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Saffron Spice May Delay Mental Decline and Vision Loss


Saffron is best known as being the most expensive spice by weight. However, this bright-orange flavor enhancer may also become known for its health benefits as well. Recent research has linked saffron with delaying mental decline in cases of Alzheimer’s disease and with preventing the loss of sight in patients with Age-related Macular Degeneration (AMD).

Saffron is an Antioxidant and Anti-Inflammatory

Researchers in Iran, publishing in the October 2009 issue of Psychopharmacology, gave 54 adults, aged 55 years and older, either a 30 milligram per day dose of saffron (in a capsule) or 10 milligrams per day of donepezil for a period of 22 weeks. Donepezil (brand name Aricept) is used to treat dementia associated with Alzheimer’s disease. At the end of the study, saffron was found to be similarly effective to that of the prescription medication, but with fewer side effects (most notably vomiting).

Another study, published more recently in the October 2010 issue of the Journal of Clinical Pharmacy and Therapeutics, found that crocus sativus, the botanical name for saffron, was effective – at least in the short term – in inhibiting the aggregation and deposition of amyloid beta plaques in the brain, leading to significantly better outcomes on cognitive function in those with mild to moderate Alzheimer’s disease over those taking a placebo.

In February, researchers from the University of Sydney published findings that suggest that patients given saffron for a period of three months experienced improvements in vision while taking the pills. “But when they stopped…the effect quickly disappeared,” said lead researcher Professor Benedetto Falsini. Saffron appeared to work by regulating fatty acid content of cell membranes, making vision cells “tougher and more resilient.”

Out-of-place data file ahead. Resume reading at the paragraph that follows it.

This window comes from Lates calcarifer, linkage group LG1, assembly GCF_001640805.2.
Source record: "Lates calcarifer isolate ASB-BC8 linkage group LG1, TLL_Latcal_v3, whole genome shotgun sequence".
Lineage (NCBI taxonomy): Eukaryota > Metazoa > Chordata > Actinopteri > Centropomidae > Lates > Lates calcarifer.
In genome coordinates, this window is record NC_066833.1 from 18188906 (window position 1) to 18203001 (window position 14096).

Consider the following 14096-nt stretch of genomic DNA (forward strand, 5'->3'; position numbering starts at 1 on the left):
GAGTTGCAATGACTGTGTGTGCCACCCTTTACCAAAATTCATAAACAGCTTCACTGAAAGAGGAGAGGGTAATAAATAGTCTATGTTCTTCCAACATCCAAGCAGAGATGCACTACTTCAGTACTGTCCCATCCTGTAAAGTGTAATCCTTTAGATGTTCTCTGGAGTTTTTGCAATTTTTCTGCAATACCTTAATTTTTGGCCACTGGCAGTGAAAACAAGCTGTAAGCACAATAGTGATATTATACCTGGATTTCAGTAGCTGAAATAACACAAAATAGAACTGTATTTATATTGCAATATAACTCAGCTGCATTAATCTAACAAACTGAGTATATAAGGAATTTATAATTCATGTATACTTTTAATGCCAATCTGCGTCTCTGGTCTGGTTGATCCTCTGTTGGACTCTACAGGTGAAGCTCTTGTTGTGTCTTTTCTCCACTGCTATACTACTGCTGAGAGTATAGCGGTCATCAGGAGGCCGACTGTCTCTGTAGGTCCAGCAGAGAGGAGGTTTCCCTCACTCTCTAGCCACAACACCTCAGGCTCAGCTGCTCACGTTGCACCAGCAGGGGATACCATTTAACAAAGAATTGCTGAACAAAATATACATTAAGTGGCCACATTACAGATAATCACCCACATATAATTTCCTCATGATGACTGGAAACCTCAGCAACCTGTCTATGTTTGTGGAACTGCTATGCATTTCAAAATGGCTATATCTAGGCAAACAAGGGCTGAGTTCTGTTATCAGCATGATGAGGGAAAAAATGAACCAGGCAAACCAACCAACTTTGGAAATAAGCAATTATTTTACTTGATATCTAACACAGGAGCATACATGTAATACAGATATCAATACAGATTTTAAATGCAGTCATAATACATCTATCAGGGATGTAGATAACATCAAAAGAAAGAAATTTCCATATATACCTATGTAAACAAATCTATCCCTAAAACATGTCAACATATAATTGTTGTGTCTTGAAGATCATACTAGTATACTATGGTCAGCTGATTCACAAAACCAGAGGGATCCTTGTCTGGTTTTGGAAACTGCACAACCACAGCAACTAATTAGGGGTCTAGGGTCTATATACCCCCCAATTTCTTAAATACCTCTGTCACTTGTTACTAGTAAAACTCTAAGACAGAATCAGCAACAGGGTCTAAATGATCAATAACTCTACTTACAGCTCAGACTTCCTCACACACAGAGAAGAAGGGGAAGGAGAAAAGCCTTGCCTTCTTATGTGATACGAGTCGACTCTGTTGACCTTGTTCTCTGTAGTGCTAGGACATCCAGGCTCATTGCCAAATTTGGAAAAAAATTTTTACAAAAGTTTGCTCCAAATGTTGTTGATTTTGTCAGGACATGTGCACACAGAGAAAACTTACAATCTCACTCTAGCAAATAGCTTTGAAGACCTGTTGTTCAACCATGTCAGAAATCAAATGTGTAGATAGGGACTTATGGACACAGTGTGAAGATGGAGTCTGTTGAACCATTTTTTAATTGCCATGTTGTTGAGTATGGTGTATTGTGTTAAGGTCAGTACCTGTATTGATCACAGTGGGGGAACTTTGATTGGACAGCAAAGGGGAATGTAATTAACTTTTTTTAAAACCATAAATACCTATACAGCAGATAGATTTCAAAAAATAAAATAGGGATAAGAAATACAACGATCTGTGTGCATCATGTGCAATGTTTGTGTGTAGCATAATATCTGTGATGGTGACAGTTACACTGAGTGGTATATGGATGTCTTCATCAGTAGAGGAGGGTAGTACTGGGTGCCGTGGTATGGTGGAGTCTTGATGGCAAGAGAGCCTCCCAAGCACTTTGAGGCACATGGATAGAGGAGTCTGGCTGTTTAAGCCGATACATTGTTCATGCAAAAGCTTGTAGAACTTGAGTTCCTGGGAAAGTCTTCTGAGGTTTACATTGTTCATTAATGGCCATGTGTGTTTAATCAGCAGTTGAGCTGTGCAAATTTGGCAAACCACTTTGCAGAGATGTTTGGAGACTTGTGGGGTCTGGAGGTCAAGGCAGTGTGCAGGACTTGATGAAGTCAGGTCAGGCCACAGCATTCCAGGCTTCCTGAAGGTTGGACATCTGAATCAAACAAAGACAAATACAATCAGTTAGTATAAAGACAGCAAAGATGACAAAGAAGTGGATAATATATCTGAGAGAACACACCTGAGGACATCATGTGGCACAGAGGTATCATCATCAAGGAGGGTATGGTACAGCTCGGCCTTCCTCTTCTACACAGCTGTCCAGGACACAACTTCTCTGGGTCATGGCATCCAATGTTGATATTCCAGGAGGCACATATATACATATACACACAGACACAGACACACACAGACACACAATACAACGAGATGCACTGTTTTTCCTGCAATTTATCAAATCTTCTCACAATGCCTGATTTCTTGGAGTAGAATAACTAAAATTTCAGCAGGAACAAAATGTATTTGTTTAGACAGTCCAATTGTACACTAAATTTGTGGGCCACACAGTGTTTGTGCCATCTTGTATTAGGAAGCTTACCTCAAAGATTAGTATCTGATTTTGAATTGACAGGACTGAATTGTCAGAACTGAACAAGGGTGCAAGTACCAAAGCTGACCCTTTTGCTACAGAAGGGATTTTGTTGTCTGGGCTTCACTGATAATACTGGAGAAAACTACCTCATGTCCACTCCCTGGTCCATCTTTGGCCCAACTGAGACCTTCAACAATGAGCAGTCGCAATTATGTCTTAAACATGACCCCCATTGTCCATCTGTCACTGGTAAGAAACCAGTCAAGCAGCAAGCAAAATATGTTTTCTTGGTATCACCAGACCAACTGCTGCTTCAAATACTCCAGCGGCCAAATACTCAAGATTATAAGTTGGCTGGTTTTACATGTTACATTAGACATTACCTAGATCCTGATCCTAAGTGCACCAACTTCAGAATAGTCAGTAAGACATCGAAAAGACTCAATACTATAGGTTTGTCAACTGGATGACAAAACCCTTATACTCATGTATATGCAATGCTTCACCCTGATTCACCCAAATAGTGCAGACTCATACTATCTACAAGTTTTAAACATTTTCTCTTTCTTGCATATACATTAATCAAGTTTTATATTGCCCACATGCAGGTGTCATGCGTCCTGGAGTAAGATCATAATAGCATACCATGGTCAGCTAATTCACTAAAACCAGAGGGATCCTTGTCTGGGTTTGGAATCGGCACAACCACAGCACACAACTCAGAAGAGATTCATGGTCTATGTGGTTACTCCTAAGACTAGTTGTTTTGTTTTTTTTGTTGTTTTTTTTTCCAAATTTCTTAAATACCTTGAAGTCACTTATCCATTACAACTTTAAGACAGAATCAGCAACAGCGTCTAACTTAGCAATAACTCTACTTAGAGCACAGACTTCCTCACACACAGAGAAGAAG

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Other clinical studies link saffron use with reduced depression symptoms and cancer prevention properties.

Saffron is a spice popular in Mediterranean cooking and used medicinally since the times of ancient India and the Middle East. It is rich in antioxidant compounds, including zeaxanthin (beneficial for the eyes) and lycopene (known to protect the prostate gland). It is also rich in compounds called gallic acid which is both an antioxidant and an anti-inflammatory.

Read: Cooking with Anti-Cancer Herbs and Spices

Saffron is expensive because it is hand-picked before spreading onto a sieve and cured over heat to dry and deepen the flavor. It takes about 70,000 flowers to make up one pound of spice. In cooking, though, it only takes a little to create a very flavorful dish. Try a pinch in soups and stews or to flavor fish and rice dishes.

Source References:

  • Psychopharmacology, Volume 207, Number 4, October 2009
  • Journal of Clinical Pharmacy and Therapeutics, Volume 35, Issue 5, October 2010
  • The VisionCentre at the University of Sydney